Ryssdal: I’m really trying not to be circular here, Dr. Carson, but if you’re not gonna raise the debt limit and you’re not gonna give specifics on what you’re gonna cut, then how are we going to know what you are going to do as president of the United States?
Carson: OK, let me try to explain it in a different way. If, in fact, we have a number of different areas that are contributing to the increasing expenditures and the continued expenditures that are putting us further and further into the hole. You’re familiar I’m sure with the concept of the fiscal gap.
Ryssdal: Why don’t you explain that a little bit, though.
Carson: OK, well, the fiscal gap is all of the unfunded liabilities that the government owes. Medicare, Medicaid, Social Security, all the departmental programs, all the agency and sub-agency programs extending into the future, which is a lot of money, versus the amount of revenue that we expect to collect from taxes and other revenue sources. Now if we’re being fiscally responsible, those numbers should be fairly close together. If we’re not, a gap begins to occur. We bring that forward to modern day today’s dollars, and that’s the fiscal gap, which sits at over $200 trillion and is continuing to grow. Now the only reason that we can sustain that kind of debt is because of our artificial ability to print money, to create what we think is wealth, but it is not wealth, because it’s based upon our faith and credit. You know, we decoupled it from the domestic gold standard in 1933, and from the international gold standard in 1971, and since that time, it’s not based on anything. Why would we be continuing to do that?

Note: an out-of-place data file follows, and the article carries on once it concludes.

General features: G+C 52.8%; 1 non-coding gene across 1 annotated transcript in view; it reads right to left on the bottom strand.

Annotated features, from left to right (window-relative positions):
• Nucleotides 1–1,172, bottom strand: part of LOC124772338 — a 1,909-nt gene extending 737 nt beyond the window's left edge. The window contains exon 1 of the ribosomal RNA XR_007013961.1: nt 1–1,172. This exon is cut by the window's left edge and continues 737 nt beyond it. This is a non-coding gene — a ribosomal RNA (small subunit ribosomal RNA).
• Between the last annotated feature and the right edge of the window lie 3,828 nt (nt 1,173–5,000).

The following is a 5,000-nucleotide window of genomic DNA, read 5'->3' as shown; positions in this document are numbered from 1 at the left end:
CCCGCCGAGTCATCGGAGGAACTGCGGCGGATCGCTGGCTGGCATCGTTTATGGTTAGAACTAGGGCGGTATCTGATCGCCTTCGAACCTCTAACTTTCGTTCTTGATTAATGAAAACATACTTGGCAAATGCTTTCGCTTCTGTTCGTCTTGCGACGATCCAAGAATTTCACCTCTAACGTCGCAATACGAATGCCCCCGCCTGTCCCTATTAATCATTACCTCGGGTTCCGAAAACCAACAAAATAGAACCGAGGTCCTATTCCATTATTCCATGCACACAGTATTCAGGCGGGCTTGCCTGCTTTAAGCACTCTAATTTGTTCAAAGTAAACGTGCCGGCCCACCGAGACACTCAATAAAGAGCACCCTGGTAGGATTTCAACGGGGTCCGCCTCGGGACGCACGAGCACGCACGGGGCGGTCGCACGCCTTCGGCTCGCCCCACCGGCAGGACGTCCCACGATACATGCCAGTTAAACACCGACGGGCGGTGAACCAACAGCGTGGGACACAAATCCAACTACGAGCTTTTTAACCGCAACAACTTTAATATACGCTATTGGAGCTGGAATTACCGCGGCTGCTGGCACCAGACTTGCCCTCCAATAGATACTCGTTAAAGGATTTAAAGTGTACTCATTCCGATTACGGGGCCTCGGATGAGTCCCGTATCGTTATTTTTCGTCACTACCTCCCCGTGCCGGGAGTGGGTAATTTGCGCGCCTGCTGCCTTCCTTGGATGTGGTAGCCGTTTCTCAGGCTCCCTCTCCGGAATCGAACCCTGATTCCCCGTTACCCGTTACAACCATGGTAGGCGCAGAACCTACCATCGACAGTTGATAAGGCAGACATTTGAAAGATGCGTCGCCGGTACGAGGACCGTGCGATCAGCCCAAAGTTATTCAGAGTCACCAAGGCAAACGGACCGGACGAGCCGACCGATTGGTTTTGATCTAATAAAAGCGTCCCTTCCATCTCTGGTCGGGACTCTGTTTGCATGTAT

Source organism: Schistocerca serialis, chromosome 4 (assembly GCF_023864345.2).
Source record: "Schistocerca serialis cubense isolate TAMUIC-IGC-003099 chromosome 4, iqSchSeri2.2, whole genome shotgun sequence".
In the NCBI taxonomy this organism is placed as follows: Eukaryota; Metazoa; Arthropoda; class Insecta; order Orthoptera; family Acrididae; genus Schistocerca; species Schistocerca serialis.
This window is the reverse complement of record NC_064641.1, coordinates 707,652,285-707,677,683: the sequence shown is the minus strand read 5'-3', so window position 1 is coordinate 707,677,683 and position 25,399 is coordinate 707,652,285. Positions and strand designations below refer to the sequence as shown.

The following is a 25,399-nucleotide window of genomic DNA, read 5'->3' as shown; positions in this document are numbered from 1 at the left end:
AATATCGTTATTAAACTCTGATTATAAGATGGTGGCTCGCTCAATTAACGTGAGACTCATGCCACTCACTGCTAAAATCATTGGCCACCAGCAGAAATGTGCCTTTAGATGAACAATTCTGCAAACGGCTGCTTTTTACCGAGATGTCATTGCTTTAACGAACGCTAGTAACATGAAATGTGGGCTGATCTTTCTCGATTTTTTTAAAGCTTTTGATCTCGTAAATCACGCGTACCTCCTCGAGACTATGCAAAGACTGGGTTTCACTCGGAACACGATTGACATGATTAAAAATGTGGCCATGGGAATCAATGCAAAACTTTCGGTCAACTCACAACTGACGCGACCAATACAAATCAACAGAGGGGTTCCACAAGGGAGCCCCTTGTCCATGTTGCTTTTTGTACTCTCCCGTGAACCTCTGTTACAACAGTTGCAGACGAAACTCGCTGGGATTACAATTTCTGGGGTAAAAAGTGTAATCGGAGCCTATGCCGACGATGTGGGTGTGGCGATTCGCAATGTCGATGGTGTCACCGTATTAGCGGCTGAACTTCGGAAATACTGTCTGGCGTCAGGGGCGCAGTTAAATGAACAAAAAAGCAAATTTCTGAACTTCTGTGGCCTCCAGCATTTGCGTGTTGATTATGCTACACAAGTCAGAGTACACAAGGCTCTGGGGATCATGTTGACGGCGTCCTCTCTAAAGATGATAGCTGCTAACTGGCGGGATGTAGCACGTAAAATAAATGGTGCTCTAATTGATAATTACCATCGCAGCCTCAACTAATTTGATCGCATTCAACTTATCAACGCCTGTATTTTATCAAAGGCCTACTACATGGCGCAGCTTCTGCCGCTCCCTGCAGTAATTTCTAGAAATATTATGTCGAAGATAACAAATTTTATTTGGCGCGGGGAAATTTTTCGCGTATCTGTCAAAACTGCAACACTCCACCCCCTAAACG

I must confess the lack of comprehension is breathtaking. Dr. Carson would be well advised to read this post.
The entire interview is here.
December: A suprisingly popular policy proposal (at least popular amongst one group). “Donald Trump Calls for Barring Muslims From Entering U.S.”:
That’s the headline from the NY Times. Given this development, I’m going to save Donald Trump some time in writing up the legislation. Here is some handy-dandy text borrowed from the Chinese Exclusion Act of 1882.
An Act to Execute Certain Treaty Stipulations Relating to Muslims
Whereas, in the opinion of the Government of the United States the coming of Muslims to this country endangers the good order of certain localities within the territory thereof: Therefore,
Be it enacted by the Senate and House of Representatives of the United States of America in Congress assembled, That from and after the expiration of ninety days next after the passage of this act, and until the expiration of ten years next after the passage of this act, the coming of Muslims to the United States be, and the same is hereby, suspended; and during such suspension it shall not be lawful for any Muslim to come, or having so come after the expiration of said ninety days, to remain within the United States.
SEC. 2. That the master of any vessel who shall knowingly bring within the United States on such vessel, and land or permit to be landed, any Muslim, from any foreign port or place, shall be deemed guilty of a misdemeanor, and on conviction thereof shall be punished by a fine of not more than $500 for each and every such Muslim so brought, and may be also imprisoned for a term not exceeding one year.
SEC. 3. That the two foregoing sections shall not apply to Muslims who were in the United States on the XXth day of XXXX, XXXX, or who shall have come into the same before the expiration of ninety days next after the passage of this act…
Although public policy debates have descended to a depressingly low level, my best wishes for a more informed, less-resentment-filled, New Year to all!